The flight of rights

Long years ago, Air India released an advertisement for Bombay residents, offering a flight to Delhi to join in celebrating India’s first Independence Day festivities. Priced at a princely sum of 140 rupees, the ad promised the “cheapest, fastest, and safest” mode of transport. Over time, these promises have faded as air travel has become ubiquitous yet more expensive, cumbersome, and unreliable. Today, technological solutions like DigiYatra, often hailed as panaceas, rather than mitigating a passenger’s woe only add to their misery. This is a pattern that is widespread across several deployments of what is today termed as Digital Public Infrastructure.

Many air travelers have already encountered DigiYatra, now implemented across 13 Indian airports and soon to be expanded to all, according to the Ministry of Civil Aviation. Where active, it often involves ground staff armed with smartphones or seated beside facial scanners, enrolling passengers at entry gates—sometimes without their consent. Opting out is challenging: not only do many airports predominantly feature DigiYatra-only gates, but ground staff also seem to treat sign-ups like a game of ‘gotcha.’ Despite the Ministry of Civil Aviation stating on August 23, 2023, that ‘DigiYatra is not mandatory,’ the reality appears different. A Local Circles survey published on January 31, 2024, reveals that out of 10,892 respondents, only 15% knowingly signed up. Meanwhile, 29% said they were enrolled without understanding, and 15% felt they had no alternative but to sign up. This reflects a larger trend of Indians being coerced into digital systems. It reminds us of signing up for their Aadhaar, which was voluntary in court orders but mandatory in reality.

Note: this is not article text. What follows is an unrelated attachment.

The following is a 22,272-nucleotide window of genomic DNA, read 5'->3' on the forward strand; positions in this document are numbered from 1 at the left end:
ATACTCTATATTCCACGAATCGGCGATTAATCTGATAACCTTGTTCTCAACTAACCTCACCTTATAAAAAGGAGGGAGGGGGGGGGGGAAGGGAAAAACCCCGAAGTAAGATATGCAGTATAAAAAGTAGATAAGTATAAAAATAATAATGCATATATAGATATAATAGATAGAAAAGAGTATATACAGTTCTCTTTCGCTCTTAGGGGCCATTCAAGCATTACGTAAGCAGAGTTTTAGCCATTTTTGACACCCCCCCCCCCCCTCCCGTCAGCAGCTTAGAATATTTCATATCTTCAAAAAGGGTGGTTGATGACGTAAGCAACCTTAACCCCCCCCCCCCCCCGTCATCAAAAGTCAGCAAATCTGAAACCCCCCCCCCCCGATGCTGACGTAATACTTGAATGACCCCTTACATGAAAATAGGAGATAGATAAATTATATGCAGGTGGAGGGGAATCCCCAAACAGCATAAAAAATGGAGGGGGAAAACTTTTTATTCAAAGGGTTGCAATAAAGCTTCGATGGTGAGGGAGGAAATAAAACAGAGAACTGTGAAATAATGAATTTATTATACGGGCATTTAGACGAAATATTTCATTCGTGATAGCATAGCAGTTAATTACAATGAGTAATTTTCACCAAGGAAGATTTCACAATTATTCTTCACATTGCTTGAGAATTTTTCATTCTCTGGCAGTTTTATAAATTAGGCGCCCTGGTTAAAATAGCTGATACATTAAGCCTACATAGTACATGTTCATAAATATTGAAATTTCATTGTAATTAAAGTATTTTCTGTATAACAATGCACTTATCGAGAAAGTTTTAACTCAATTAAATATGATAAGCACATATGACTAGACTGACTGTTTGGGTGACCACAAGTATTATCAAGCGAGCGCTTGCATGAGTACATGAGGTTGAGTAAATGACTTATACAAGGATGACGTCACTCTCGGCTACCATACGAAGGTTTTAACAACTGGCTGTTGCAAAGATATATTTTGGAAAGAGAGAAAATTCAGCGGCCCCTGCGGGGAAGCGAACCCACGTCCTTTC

Proponents of digital systems often propose quick fixes, focusing on enhancing staff training and educating users. These measures include creating standard operating procedures (SOPs) and adding disclaimers to billboards stating participation is not mandatory. Yet, such tweaks sidestep more deeper interrogation. For example, who really governs DigiYatra, and what structural incentives led to a design that disregards consent? Citizens might assume that a program enforcing biometric identification for air travel, especially in high-security areas like airports, would be managed by a government entity. This assumption is misleading. While the Ministry of Civil Aviation labels DigiYatra as its ‘initiative’ and the Directorate General of Civil Aviation has released policy documents and circulars mandating airline compliance, DigiYatra is actually governed by a private entity. The DigiYatra Foundation, established in 2019 as a Section 8 company under the Companies Act, involves the Airports Authority of India owning 26% of the shares, with the airports of Bangalore, Bombay, Delhi, Hyderabad, and Cochin holding the remaining 74%. This similar pattern of digital deployments such as the contact tracing application Aarogya Setu that emerge with tacit state control but are controlled by private individuals lead to deniability for accountability and remedy.

DigiYatra’s flawed ownership structure promises innovation and speed in technology development by intentionally excluding government oversight. Let’s give it the benefit of the doubt and assume the system functions perfectly, despite the lack of public feasibility studies or audits. Even so, its ownership model raises significant issues related to rights violations, accountability, and remedy. Firstly, coercive sign-ups occur because airport operators, as stakeholders in DigiYatra, have an ownership interest. They prioritize entry checkpoints for DigiYatra and set performance targets to boost sign-ups and adoption, sidelining consent protections for the sake of achieving scale and mass adoption. Secondly, the type of accountability expected in public enterprises—covering financial and operational transparency under laws like the Right to Information Act or audits by the Comptroller and Auditor General of India—is absent. Even security audits, possibly conducted by firms associated with the Computer Emergency Response Team, are commissioned privately, keeping their findings secret. Thus, claims about biometric data not being stored, as stated by DigiYatra’s privacy policy, its website, or its CEO, evade independent verification. Consequently, for the approximately 9 million passengers who used DigiYatra last year, the handling, sharing, and deletion of their data remain unverified by third-party audits. This casual approach towards  data protection and security is present across IndiaStack. For instance, for weeks after its launch the online vaccination booking platform Co-WIN did not even have a privacy policy.